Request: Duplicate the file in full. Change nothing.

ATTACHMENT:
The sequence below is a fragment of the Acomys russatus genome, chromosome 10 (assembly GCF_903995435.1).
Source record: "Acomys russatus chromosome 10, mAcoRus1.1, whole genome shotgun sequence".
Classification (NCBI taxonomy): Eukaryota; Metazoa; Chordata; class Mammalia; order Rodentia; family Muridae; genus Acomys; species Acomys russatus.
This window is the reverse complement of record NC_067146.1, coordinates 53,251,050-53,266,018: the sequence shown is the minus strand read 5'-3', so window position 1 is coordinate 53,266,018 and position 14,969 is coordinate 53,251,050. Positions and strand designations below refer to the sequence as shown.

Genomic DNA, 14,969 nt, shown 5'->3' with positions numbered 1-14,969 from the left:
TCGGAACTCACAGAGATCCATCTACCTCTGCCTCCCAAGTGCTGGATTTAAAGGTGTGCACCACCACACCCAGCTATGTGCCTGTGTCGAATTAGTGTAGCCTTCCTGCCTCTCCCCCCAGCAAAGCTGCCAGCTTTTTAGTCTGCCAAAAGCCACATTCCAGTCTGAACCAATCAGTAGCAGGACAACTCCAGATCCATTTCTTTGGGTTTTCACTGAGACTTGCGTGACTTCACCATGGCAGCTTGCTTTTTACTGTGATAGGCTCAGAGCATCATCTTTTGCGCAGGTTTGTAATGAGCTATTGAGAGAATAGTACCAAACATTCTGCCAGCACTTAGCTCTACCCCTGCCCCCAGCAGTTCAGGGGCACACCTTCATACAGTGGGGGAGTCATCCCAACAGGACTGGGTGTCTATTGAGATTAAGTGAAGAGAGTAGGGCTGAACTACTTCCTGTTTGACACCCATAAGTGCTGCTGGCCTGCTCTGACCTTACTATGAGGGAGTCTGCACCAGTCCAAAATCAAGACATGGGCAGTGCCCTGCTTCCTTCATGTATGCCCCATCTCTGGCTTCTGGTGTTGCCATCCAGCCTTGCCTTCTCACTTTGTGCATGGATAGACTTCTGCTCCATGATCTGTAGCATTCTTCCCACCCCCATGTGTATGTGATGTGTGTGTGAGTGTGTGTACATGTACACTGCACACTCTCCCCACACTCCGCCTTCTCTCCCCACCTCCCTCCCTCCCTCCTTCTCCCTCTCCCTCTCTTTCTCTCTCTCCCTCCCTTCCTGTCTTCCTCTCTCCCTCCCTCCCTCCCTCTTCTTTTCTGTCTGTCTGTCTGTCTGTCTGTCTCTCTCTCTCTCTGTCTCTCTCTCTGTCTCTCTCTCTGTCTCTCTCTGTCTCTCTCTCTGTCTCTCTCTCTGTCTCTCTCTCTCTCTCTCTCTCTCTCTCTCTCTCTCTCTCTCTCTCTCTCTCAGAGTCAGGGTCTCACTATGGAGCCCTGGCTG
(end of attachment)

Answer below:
The sequence below is a fragment of the Acomys russatus genome, chromosome 10 (assembly GCF_903995435.1).
Source record: "Acomys russatus chromosome 10, mAcoRus1.1, whole genome shotgun sequence".
Classification (NCBI taxonomy): Eukaryota; Metazoa; Chordata; class Mammalia; order Rodentia; family Muridae; genus Acomys; species Acomys russatus.
This window is the reverse complement of record NC_067146.1, coordinates 53,251,050-53,266,018: the sequence shown is the minus strand read 5'-3', so window position 1 is coordinate 53,266,018 and position 14,969 is coordinate 53,251,050. Positions and strand designations below refer to the sequence as shown.

Genomic DNA, 14,969 nt, shown 5'->3' with positions numbered 1-14,969 from the left:
TCGGAACTCACAGAGATCCATCTACCTCTGCCTCCCAAGTGCTGGATTTAAAGGTGTGCACCACCACACCCAGCTATGTGCCTGTGTCGAATTAGTGTAGCCTTCCTGCCTCTCCCCCCAGCAAAGCTGCCAGCTTTTTAGTCTGCCAAAAGCCACATTCCAGTCTGAACCAATCAGTAGCAGGACAACTCCAGATCCATTTCTTTGGGTTTTCACTGAGACTTGCGTGACTTCACCATGGCAGCTTGCTTTTTACTGTGATAGGCTCAGAGCATCATCTTTTGCGCAGGTTTGTAATGAGCTATTGAGAGAATAGTACCAAACATTCTGCCAGCACTTAGCTCTACCCCTGCCCCCAGCAGTTCAGGGGCACACCTTCATACAGTGGGGGAGTCATCCCAACAGGACTGGGTGTCTATTGAGATTAAGTGAAGAGAGTAGGGCTGAACTACTTCCTGTTTGACACCCATAAGTGCTGCTGGCCTGCTCTGACCTTACTATGAGGGAGTCTGCACCAGTCCAAAATCAAGACATGGGCAGTGCCCTGCTTCCTTCATGTATGCCCCATCTCTGGCTTCTGGTGTTGCCATCCAGCCTTGCCTTCTCACTTTGTGCATGGATAGACTTCTGCTCCATGATCTGTAGCATTCTTCCCACCCCCATGTGTATGTGATGTGTGTGTGAGTGTGTGTACATGTACACTGCACACTCTCCCCACACTCCGCCTTCTCTCCCCACCTCCCTCCCTCCCTCCTTCTCCCTCTCCCTCTCTTTCTCTCTCTCCCTCCCTTCCTGTCTTCCTCTCTCCCTCCCTCCCTCCCTCTTCTTTTCTGTCTGTCTGTCTGTCTGTCTGTCTCTCTCTCTCTCTGTCTCTCTCTCTGTCTCTCTCTCTGTCTCTCTCTGTCTCTCTCTCTGTCTCTCTCTCTGTCTCTCTCTCTCTCTCTCTCTCTCTCTCTCTCTCTCTCTCTCTCTCTCTCTCAGAGTCAGGGTCTCACTATGGAGCCCTGGCTG